Once the outline is done you need to flood the center. I do a zig zag motion with the icing. Don’t fill the entire cookie, the icing will spread out and flood the area within the outline in a couple of minutes. Use a toothpick to pull icing into any areas that didn’t get flooded.
Simple flooded sugar cookies are beautiful, and if you want to stop here that’s fine! If you want to add a few more embellishments, you can throw a few sprinkles on top. Nonpareils look great on sugar cookies, and you can get them in just about any color.
Another design I like to do are polka dots. You can wait until your base coast is dry and then pipe on polka dots to give the cookies some texture (you would need a thicker consistency to do this), but I like to add the dots while the cookie is still wet. It keeps its color but the cookie is just one level of icing.
All you need to do to accomplish this is add your dots using either a squeeze bottle or fairly small round piping tip (not too small or the icing can get stuck). As soon as you’ve flooded your cookie add small dots in a different color and that’s it! Super easy right?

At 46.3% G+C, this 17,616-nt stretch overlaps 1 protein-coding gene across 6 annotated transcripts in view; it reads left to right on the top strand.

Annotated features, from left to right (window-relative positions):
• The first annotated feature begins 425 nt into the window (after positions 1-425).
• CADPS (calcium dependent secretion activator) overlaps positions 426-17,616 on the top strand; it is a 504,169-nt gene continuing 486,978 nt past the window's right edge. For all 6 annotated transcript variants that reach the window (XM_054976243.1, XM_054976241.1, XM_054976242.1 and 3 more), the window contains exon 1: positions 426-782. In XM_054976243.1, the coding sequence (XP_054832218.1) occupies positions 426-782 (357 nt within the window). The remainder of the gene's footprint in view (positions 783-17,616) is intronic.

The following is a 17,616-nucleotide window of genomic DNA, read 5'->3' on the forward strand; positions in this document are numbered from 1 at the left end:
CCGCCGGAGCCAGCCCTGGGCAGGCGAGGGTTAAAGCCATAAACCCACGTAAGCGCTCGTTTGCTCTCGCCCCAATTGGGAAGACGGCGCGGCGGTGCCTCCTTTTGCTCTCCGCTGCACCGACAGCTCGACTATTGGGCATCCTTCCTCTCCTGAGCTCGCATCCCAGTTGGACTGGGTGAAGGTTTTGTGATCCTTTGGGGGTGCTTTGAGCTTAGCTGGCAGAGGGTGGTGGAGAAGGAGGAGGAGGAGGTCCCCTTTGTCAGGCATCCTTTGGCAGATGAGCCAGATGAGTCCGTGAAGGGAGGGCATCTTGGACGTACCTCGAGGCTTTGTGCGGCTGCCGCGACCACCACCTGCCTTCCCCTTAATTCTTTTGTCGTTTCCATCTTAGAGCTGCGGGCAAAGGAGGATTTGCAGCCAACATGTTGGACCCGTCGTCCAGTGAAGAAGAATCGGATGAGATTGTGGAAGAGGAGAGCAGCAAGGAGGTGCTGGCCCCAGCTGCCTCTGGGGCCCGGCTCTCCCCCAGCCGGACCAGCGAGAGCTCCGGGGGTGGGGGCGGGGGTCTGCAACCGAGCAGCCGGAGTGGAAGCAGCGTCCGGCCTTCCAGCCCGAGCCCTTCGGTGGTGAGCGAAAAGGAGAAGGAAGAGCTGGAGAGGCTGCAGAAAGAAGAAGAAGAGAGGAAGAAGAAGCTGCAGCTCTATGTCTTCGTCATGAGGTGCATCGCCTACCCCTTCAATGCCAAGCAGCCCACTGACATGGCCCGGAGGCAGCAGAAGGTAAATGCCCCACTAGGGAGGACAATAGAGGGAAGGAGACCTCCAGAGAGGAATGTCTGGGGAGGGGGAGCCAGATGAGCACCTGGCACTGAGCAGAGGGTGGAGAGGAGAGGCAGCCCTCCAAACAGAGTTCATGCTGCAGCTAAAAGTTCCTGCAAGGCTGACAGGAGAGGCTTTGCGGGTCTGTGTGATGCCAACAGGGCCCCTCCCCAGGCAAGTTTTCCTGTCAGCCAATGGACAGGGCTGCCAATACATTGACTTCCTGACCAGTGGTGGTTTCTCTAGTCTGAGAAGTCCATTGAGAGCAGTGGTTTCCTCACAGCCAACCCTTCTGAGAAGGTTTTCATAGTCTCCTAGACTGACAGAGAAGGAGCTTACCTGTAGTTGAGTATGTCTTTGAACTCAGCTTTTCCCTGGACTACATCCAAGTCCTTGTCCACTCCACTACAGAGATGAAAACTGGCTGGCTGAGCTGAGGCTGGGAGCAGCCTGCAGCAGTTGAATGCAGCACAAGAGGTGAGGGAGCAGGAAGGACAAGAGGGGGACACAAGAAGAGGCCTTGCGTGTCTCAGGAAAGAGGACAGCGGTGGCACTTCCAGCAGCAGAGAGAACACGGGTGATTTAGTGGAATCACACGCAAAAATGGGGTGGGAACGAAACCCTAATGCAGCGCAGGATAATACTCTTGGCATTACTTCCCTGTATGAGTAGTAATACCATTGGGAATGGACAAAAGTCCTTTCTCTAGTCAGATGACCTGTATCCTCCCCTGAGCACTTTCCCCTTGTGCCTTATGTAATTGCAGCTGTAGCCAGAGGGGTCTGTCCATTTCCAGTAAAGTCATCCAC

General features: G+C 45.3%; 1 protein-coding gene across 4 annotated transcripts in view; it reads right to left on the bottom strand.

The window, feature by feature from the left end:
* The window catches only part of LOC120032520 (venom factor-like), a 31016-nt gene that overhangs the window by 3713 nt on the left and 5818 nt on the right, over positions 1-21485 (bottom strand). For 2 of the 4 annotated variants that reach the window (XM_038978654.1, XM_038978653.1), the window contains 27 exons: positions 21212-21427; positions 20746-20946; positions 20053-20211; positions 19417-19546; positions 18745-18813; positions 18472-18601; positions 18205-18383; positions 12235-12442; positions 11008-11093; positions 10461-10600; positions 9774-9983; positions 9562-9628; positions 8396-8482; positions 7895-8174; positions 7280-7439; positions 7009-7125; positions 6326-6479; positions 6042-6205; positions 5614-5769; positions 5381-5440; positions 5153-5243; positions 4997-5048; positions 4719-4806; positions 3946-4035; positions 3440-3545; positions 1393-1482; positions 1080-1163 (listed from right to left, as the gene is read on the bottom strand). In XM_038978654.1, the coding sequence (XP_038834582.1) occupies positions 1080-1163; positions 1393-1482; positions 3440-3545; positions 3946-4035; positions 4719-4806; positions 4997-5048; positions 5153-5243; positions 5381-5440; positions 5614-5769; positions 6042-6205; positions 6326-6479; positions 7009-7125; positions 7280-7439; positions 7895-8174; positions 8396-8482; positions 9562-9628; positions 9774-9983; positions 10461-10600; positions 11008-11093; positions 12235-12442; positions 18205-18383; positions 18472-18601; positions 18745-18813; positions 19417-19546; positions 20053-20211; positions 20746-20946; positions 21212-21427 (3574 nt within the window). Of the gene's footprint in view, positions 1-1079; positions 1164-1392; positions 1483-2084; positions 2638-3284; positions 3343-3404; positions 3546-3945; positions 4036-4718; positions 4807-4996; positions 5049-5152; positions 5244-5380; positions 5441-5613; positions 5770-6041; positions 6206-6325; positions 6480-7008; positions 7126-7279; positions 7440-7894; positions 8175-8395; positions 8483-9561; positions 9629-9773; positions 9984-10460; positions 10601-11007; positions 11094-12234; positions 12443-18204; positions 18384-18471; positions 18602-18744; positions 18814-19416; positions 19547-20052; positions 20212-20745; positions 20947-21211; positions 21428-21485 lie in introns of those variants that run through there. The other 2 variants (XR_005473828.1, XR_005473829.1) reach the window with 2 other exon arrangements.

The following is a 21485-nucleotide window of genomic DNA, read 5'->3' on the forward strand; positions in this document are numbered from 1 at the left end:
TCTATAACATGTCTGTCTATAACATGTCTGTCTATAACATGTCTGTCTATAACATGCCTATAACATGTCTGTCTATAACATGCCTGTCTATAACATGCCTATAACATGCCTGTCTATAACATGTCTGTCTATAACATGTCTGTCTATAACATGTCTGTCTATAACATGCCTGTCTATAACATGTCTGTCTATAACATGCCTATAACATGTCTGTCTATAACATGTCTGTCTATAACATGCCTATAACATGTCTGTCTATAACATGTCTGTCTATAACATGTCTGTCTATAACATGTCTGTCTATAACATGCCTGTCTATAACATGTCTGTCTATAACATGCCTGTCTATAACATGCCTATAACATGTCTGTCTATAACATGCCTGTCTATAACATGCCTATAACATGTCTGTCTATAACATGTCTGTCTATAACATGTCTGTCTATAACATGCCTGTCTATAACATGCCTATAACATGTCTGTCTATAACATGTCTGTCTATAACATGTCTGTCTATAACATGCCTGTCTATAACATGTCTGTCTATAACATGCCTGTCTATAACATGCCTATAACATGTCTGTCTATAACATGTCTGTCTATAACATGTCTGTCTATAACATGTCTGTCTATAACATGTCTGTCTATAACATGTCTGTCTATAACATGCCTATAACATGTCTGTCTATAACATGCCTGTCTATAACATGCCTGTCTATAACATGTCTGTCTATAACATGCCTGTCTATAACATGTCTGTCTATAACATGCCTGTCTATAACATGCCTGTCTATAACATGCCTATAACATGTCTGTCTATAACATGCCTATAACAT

Another cool trick is to create a kind of feathery look by adding another color and then gently pulling a toothpick through the still-wet icing. To do the star I simply piped two circles in the center of the star, and then pulled a toothpick from the center outward to each star point. You can make hearts this way (drag the toothpick through a dot) as well. This technique is really fun to play with and kids really enjoy trying this out.
Once your designs are done, let your cookies dry for at least 24 hours. And that’s it! Sugar cookies are simple, pretty, and are a welcome addition to any holiday cookie plate.
I hope you enjoyed my Christmas sugar cookie recipe and tutorial. If you have any questions or would like to share your favorite cookie designs, please leave me a comment below!